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PostPosted: Sun Oct 30, 2011 4:18 am 
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Not too long back I splashed-out on a Bosch GLL3-80 self-levelling laser level kit with the DM-1 wall bracket for my work in 1st and 2nd fix. This is similar to the 2-line GLL2-80 laser (which generates a horizontal line and a single vertical line) but has an additional vertical line at 90° to the first. This laser replaced an earlier Leica Lino L2 laser cross line. To put things in context I have also used both the deWalt DW087K and the PLS 180 laser cross liners quite extensively as well as owning a large Leica rotary construction laser, so I've several years experience of using these levels in everyday situations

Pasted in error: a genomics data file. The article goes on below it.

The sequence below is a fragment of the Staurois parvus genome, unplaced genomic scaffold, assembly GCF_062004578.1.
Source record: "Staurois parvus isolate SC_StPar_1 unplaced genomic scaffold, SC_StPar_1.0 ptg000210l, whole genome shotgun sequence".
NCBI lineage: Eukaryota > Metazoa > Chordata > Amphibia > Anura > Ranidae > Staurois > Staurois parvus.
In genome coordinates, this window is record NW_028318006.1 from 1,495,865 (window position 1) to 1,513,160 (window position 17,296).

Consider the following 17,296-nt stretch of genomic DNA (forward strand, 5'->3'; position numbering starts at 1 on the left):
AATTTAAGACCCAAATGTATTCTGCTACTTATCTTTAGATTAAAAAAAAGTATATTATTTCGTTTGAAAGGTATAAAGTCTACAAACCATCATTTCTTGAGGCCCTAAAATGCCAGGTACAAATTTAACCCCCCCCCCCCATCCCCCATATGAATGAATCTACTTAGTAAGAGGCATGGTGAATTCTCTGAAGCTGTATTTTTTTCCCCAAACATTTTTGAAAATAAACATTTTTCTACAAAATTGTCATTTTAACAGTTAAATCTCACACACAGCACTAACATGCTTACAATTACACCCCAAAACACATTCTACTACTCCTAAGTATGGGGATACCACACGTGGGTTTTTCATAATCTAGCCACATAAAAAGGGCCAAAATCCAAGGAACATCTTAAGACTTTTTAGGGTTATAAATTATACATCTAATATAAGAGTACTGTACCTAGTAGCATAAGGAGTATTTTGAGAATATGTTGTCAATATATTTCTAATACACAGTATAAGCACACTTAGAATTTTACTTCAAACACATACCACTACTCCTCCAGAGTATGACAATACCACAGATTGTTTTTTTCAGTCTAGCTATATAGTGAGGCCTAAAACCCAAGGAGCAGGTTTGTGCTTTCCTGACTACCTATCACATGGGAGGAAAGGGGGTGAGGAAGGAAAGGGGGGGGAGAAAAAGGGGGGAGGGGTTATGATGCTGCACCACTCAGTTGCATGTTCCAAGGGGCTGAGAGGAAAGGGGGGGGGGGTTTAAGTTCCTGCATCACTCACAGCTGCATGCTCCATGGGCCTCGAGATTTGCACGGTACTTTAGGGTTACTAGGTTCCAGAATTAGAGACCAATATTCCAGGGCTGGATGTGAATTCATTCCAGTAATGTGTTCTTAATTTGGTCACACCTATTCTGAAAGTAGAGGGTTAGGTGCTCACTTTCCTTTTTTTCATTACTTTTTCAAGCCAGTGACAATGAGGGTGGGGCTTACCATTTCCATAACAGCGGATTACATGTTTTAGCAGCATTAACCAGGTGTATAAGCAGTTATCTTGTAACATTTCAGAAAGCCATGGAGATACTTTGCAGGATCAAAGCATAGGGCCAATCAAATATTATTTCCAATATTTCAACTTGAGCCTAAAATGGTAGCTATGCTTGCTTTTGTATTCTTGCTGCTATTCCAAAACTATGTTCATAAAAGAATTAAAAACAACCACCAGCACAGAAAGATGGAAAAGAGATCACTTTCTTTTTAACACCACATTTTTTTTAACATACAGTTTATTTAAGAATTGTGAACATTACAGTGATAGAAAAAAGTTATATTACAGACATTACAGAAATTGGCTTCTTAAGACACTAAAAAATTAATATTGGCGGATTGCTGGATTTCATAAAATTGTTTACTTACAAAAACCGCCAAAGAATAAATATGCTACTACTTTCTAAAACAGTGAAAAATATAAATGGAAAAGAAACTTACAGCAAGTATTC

At first sight the GLL3-80 appears to be a bit of a bulky unit. It is 1-1/2 to 2 times the size of a DW087K or PLS 180, but it's still a very light unit, light enough to be carried about in my tool belt pouch if needs be (although I don't do that). It comes with a nice blow-moulded case which holds the reflective target and the DM-1 wall bracket, etc and has a sculpted ballistic foam block to protect the level. On the underside of the level there are conventional photo tripod and 5/8in construction tripod threaded recesses (the DM-1 uses the smaller of these). For positioning the unit also has two magnetic "spots" at the front so that it can be aligned with metal lath on the floor and project alignment beams along the lath or a pair of crossed vertical beams to the ceiling (to align the MF header). To one side the unit has a 3-position slider to turn it on and off. In the first position the laser is turned off and the pendulum is locked for transport, which prevents internal damage. Leica Linos also have this feature whilst neither the popular DW087K or PLS units have it. I believe that the pendulum lock helps extend the life of the unit, after all it can't do any unit much good to have the pendulum knocking about inside all the time. The second position turns the laser on, but locks the beam which is useful for projecting a line at an angle as you might need to if installing a frieze up a staircase, for example. In this mode the beam(s) flash every 5 seconds or so to remind you that the unit is not levelled. The third position unlocks the pendulum and allows the beam(s) to self level. The unit will self level up to about 4° off, about the same as its' competitors. If the unit is out of level the unit beeps at you to warn that it is out of level (this can be disabled). The final control is the mode switch at the top rear which allows use in 4-modes; horizontal line, vertical line (front, parallel to tin), two vertical lines at 90° and all three lines simultaneously. The beams are generated through prisms protected inside small glass houses on the top, front and one side of the unit.